It's a long drive between Las Vegas and Great Basin National Park. Depending on how fast you like to go, it's 4-5 hours of driving mostly through sagebrush flats with a backdrop of parched-looking desert mountains. It's beautiful country to some people, myself included, possessed of the subtle beauty of endless skies and lonely places, but it's easy to understand why many people consider it maddeningly monotonous.
About halfway between the two destinations, however, is Cathedral Gorge State Park, a pocket of surreally beautiful badlands-style beauty. It is a small park, only 1608 acres, and it is hard to imagine spending more than one night there, but it makes a very nice way to break up a very long drive. Being a few hours (or less) from Las Vegas and the Utah towns of Cedar City and St. George, it also is a nice destination for a quick getaway all on its own.
An interesting historical note I found on Wikipedia: "At one time, Shakespearian plays were performed with the clay formations in the backdrop. The various naturally formed crevices were used as dressing rooms, and as a backstage where actors and actresses would prepare, awaiting their cue."
Geology, Natural History, and Climate
First, Cathedral Gorge is not a true gorge. Meadow Valley Wash and its tributaries cut through the area, but the ravines are not often much more than 50 feet deep. They do, however, become quite narrow in some places, resembling caves or slot canyons.
The park, established in 1935 and one of Nevada's four original state parks, protects a series of canyons, washes, and clay buttes and spires that are the remnants of an ancient lakebed from the Pliocene Era. A large freshwater lake covered the area about one million years ago. When the climate changed and the lake dried out, erosion started on the sediments exposed by the lake's disappearence. Rain and snowmelt cut the gullies and canyons that snake through the badlands seen here today.
Cathedral Gorge State Park is not really a place for summertime travelers. Temperatures are almost always above 90 degrees F and frequently top 100. It isn't humid, but 100 degrees is hot no matter how you look at it. And don't be fooled into thinking winter is a great time to go just because of the fact that the park is in a desert; the Great Basin Desert is a high desert, and while it's not a rarity to find very pleasant winter conditions, it's also quite common to encounter very cold temperatures, even below zero. Spring and fall, with warm days and cool nights, are the best times to visit.
Not much rain falls here, and most of it comes during the thunderstorms that are common in the summer. Hard, fast rains contribute to the constant shaping of this landscape and are, in fact, the main shapers. Do note that the clay soils here, when wet, become an impassable mess; avoid this area for a few days after any significant precipitation.
Getting There and What to Do
The park is one mile north of Panaca, which is at the intersection of U.S. 93 (Great Basin Highway) and NV 319. The park is about 160 miles from Las Vegas, about 115 miles from Ely, NV, and about 80 miles from Cedar City, UT.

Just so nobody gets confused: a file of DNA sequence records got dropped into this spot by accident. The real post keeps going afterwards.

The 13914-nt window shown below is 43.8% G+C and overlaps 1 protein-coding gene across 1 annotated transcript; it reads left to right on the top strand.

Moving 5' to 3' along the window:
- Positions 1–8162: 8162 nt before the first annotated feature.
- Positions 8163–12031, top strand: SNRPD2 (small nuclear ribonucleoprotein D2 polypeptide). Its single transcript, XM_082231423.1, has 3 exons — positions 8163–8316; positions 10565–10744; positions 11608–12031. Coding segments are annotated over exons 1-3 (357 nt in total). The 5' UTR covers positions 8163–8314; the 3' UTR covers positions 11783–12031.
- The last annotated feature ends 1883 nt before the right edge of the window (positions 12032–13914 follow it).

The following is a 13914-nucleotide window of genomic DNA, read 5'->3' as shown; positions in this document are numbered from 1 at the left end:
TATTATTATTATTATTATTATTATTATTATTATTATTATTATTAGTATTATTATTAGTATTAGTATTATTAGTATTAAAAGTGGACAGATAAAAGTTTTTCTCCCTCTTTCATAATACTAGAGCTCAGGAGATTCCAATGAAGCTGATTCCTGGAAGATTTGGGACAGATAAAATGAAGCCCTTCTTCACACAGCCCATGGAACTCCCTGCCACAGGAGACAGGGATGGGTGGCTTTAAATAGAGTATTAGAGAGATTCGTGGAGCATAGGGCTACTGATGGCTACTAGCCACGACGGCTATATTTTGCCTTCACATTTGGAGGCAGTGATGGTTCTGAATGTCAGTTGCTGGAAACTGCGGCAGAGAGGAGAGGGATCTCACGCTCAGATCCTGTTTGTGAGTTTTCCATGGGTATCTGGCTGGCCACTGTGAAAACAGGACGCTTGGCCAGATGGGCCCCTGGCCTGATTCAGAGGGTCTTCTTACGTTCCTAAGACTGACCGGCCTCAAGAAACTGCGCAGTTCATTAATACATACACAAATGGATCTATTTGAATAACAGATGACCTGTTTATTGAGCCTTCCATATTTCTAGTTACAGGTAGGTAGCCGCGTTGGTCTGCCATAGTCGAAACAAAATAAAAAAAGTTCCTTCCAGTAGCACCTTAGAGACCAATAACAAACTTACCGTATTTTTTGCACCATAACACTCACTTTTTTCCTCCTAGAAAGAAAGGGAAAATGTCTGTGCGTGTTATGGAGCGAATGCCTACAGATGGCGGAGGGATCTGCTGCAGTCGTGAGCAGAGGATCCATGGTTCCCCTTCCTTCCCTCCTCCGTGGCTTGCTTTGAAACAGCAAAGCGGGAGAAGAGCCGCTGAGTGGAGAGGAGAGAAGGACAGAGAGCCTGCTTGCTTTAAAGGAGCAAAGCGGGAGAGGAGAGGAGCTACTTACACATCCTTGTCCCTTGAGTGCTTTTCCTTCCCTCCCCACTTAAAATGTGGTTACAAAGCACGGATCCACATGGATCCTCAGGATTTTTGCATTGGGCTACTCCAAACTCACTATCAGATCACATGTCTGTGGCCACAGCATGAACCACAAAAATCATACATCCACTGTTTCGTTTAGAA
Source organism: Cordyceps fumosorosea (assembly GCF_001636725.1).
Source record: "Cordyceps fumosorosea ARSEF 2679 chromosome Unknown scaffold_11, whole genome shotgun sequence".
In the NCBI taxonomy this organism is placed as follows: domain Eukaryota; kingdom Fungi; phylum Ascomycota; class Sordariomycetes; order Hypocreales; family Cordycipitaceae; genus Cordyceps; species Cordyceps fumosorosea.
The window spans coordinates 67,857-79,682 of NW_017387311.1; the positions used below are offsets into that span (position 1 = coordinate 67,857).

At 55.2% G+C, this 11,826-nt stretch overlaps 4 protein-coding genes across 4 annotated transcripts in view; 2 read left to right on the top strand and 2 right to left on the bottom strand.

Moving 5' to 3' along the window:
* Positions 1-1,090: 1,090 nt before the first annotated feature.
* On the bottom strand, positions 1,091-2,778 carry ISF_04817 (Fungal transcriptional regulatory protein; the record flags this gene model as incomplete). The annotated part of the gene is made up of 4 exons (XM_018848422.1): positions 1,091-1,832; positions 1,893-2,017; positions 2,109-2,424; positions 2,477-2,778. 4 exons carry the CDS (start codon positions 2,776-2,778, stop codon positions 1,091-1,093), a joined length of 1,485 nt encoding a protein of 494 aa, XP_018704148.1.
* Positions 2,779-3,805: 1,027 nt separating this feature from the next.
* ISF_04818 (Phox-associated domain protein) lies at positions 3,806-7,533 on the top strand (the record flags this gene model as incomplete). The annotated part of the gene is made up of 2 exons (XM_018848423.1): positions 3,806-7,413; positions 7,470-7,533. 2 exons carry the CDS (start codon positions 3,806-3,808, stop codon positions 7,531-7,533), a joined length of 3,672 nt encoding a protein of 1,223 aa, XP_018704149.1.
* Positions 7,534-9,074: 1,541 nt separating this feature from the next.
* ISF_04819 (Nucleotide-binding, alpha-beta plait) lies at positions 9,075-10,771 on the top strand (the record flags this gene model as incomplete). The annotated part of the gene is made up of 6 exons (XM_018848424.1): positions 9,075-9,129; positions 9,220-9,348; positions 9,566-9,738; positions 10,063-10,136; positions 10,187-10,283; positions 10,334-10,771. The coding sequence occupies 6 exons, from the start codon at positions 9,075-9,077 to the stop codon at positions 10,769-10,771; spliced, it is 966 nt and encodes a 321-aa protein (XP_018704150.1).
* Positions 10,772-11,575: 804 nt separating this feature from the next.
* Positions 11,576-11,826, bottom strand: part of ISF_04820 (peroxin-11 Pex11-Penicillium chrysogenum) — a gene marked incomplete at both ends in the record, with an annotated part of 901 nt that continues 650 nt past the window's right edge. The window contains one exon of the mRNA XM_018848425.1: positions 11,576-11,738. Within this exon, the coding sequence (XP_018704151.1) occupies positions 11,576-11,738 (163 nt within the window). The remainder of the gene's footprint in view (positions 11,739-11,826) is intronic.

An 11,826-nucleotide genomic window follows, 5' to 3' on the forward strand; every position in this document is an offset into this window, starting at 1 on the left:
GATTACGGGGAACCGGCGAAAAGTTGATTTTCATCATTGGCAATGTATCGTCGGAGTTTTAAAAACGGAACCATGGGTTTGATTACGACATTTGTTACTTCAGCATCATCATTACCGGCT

The nearby towns of Panaca and Pioche have limited services.
The park has six hiking trails, information for which can be found on the park's website. Two in particular stand out.
The first is the trail to Miller Point. This short trail (one mile RT) leads to an overlook with a panoramic view of the badlands. It also accesses some of the caving and canyoneering opportunities found here (see the next section).
The other is the 4-mile loop following washes through the badlands. This trail passes through some amazing formations that are especially dramatic in the light of sunrise/early morning and late afternoon/sunset.
Badlands often make fun destinations for scrambling, but my memory and the pictures on this page suggest that the formations here are too soft for that. Scrambling on the formations is both unsafe ecologically insensitive. There are some buttes and mesas in the park that are suitable for scrambling and off-trail hiking. Climbing these will only involve up to about 200 feet of elevation gain.
"Caving" and "Canyoneering"
Along the eastern edge of the gorge, by a picnic area accessed by a short spur road, are several tall formations with notable crevices at their bases. This is the "caves" area of the park. Some of the crevices are just two to three feet wide, and they can extend for 100 yards along twisting routes with side branches.
From Miller Point, at the northern end of the developed section of the park, there are several ravines that are so deep and narrow that they resemble slot canyons. Some of these slots have short caves carved from them, but some of the caves deep and long enough to be completely dark. Scrambling and climbing skills are necessary to explore this part of the park, as the soft rock often has been eroded into unusual surface patterns and sudden, significant elevation changes. Because the rock is so soft, this area is not conducive to technical canyoneering.
The park charges a day-use fee. Contact the park in advance at 775-728-4460 to find out current fee levels and accepted payment methods.
The park has a 22-site campground with grills, tables, and ramadas shading the tables. The campground has running water and flush toilets. There is a fee for camping, and all sites are first-come, first-served. Camping elsewhere within the park is prohibited.